For those of us living in the Mid-Atlantic region, including Pennsylvania, winter typically includes bursts of arctic temperatures. With the extreme cold weather comes a greater demand for affordable home heating fuel, and in Pennsylvania that includes propane.

Over the past decade, we’ve occasionally experienced a polar vortex, a storm system that typically hovers around the polar region. During the winter, that system can expand, sending cold air southward to the United States and beyond. This was especially true during the 2014 Polar Vortex, when much of the United States experienced record sub-zero temperatures — and Pennsylvania was no exception.

The impacts of that year’s cold snap went beyond school closings, flight cancellations and bursting pipes. That extreme cold disrupted the economy, and it led to unplanned outages and subsequent spikes in gas and power prices, directly impacting energy bills for some Pennsylvanians. Some residents were forced to leave their homes and seek heated shelter due to fuel shortages and power disruptions.

Pennsylvania also experienced propane shortages, impacting those who use propane for home heating. The next polar vortex could impact more Pennsylvanians, as an increasing number of people switch from fuel oil to propane.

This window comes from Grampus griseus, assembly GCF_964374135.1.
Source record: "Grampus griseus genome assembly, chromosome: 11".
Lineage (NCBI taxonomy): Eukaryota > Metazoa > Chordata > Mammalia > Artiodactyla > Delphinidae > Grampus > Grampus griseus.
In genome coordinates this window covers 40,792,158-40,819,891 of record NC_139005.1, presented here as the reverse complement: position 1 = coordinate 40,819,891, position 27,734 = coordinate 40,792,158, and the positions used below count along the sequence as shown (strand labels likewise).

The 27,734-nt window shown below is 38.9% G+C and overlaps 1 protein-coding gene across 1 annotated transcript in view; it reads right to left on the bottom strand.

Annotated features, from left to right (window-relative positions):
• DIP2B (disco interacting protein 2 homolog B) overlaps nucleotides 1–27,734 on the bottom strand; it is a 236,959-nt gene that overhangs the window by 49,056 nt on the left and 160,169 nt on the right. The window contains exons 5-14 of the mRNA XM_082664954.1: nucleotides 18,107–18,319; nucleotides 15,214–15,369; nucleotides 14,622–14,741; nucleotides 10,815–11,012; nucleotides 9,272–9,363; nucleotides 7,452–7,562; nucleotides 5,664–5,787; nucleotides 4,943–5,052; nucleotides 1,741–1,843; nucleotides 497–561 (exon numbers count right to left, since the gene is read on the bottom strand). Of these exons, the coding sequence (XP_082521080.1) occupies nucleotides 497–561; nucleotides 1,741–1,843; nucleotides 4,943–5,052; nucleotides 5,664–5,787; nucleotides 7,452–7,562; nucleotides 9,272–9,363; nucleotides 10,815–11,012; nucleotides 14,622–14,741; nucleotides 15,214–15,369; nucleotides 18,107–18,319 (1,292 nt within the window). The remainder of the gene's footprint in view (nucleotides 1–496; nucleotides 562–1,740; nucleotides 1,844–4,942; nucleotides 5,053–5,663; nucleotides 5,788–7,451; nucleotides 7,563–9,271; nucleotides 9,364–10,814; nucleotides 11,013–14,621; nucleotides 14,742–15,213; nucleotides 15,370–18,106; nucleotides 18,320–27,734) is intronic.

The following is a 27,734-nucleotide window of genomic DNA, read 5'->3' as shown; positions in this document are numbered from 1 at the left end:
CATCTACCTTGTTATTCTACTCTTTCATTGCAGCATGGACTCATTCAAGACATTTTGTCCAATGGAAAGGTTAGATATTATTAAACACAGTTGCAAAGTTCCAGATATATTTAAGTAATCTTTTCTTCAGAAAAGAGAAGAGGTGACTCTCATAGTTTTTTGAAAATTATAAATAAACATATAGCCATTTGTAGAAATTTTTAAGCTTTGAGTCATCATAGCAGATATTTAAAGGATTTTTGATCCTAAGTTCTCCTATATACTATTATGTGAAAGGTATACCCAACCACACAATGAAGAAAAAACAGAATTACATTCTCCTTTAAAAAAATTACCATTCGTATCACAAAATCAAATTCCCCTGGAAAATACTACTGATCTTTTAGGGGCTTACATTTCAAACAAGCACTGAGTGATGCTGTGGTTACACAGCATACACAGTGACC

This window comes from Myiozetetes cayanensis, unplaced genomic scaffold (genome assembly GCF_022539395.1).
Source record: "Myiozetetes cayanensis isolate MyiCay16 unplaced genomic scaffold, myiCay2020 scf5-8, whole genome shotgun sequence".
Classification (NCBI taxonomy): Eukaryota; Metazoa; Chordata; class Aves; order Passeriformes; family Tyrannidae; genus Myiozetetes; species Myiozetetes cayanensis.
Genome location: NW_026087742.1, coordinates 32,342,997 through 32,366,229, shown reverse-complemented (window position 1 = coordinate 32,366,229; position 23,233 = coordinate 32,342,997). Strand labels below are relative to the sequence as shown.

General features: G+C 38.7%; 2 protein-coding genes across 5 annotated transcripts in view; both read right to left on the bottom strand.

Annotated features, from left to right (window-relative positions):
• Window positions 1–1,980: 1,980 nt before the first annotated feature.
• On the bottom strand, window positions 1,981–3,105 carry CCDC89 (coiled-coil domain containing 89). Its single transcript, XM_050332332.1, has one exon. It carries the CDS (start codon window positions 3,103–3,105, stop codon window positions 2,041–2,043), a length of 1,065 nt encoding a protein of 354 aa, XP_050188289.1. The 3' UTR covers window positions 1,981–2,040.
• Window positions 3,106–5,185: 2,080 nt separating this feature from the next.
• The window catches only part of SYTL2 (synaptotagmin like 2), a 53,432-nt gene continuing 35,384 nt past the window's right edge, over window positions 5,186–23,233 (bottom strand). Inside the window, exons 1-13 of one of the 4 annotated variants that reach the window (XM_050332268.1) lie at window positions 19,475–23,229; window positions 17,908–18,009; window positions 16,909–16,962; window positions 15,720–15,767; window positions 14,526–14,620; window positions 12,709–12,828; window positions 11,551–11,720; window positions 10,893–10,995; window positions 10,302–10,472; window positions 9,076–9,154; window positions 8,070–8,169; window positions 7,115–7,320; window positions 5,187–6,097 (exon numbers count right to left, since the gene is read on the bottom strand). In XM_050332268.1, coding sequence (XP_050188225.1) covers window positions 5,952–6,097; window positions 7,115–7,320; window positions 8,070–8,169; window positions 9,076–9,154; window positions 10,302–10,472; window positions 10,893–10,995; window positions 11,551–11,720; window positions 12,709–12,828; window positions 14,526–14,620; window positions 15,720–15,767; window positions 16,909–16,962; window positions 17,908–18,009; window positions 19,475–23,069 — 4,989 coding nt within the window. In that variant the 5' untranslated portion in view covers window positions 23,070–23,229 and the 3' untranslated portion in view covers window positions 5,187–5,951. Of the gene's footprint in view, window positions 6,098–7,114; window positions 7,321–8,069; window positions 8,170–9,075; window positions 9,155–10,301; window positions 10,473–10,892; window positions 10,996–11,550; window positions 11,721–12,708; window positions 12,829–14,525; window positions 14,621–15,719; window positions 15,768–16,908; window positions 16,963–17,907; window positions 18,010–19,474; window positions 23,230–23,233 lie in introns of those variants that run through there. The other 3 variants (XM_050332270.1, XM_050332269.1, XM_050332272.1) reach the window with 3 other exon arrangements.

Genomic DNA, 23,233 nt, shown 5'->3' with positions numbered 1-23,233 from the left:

In 2014, industry experts cited inadequate pipeline capacity in the Northeast and the need for new and updated infrastructure, as well as the dire need for more fuel storage.

Since then, the expansion of the Mariner East pipeline system, combined with transformations being made at the Marcus Hook Industrial Complex (MHIC), have led to increased availability of propane to be delivered by truck to local customers.

We continue to employ local laborers and tradesmen to make enhancements at the MHIC, including adding to the facility’s truck rack capacity. Since December 2016, capacity has increased from 13,500 barrels per day to an anticipated 40,000 barrels in January 2020 — meaning that more propane is able to be delivered to customers throughout southeastern Pennsylvania.

“Thanks to the propane transported from the Marcellus Shale to Marcus Hook through the Mariner East 2 pipeline, we have enough to supply the entire tri-state area for 20-30 days — a much different scenario from five or six years ago,” said Ed Human of Energy Transfer.

Domestic propane being transported via pipeline to Marcus Hook has brought Pennsylvania from a propane shortage to a surplus.

“Together, Mariner East 2 and Marcus Hook are offering greater energy security and reliability to southeast Pennsylvanians and beyond — and they’re offering it with pure, domestic propane,” said Hank Alexander of Energy Transfer. “Needless to say, southeast Pennsylvania is in a much better position today should the region face another polar vortex.”

While winter is coming to a close, it is still possible that we’ll experience an extended period of cold weather. When the next cold spell happens, our local propane supply is ready to keep Pennsylvanians warm.